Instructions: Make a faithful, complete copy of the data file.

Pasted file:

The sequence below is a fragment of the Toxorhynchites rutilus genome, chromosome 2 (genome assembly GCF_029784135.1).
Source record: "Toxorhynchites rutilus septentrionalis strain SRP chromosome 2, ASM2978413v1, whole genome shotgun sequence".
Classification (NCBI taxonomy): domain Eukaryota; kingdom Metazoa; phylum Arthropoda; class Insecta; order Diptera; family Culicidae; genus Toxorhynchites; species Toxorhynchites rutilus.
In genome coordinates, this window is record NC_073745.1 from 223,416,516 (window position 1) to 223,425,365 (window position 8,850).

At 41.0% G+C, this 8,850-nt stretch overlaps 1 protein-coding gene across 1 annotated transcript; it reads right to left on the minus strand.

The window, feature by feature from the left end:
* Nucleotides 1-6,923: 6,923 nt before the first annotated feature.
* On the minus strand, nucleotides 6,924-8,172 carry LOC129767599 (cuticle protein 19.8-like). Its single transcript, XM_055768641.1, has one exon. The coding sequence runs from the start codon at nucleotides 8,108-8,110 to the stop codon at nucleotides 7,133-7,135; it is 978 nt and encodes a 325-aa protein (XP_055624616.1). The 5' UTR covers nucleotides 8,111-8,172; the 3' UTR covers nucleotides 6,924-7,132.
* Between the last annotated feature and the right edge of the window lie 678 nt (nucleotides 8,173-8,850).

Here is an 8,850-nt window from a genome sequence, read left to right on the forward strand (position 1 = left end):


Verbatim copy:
The sequence below is a fragment of the Toxorhynchites rutilus genome, chromosome 2 (genome assembly GCF_029784135.1).
Source record: "Toxorhynchites rutilus septentrionalis strain SRP chromosome 2, ASM2978413v1, whole genome shotgun sequence".
Classification (NCBI taxonomy): domain Eukaryota; kingdom Metazoa; phylum Arthropoda; class Insecta; order Diptera; family Culicidae; genus Toxorhynchites; species Toxorhynchites rutilus.
In genome coordinates, this window is record NC_073745.1 from 223,416,516 (window position 1) to 223,425,365 (window position 8,850).

At 41.0% G+C, this 8,850-nt stretch overlaps 1 protein-coding gene across 1 annotated transcript; it reads right to left on the minus strand.

The window, feature by feature from the left end:
* Nucleotides 1-6,923: 6,923 nt before the first annotated feature.
* On the minus strand, nucleotides 6,924-8,172 carry LOC129767599 (cuticle protein 19.8-like). Its single transcript, XM_055768641.1, has one exon. The coding sequence runs from the start codon at nucleotides 8,108-8,110 to the stop codon at nucleotides 7,133-7,135; it is 978 nt and encodes a 325-aa protein (XP_055624616.1). The 5' UTR covers nucleotides 8,111-8,172; the 3' UTR covers nucleotides 6,924-7,132.
* Between the last annotated feature and the right edge of the window lie 678 nt (nucleotides 8,173-8,850).

Here is an 8,850-nt window from a genome sequence, read left to right on the forward strand (position 1 = left end):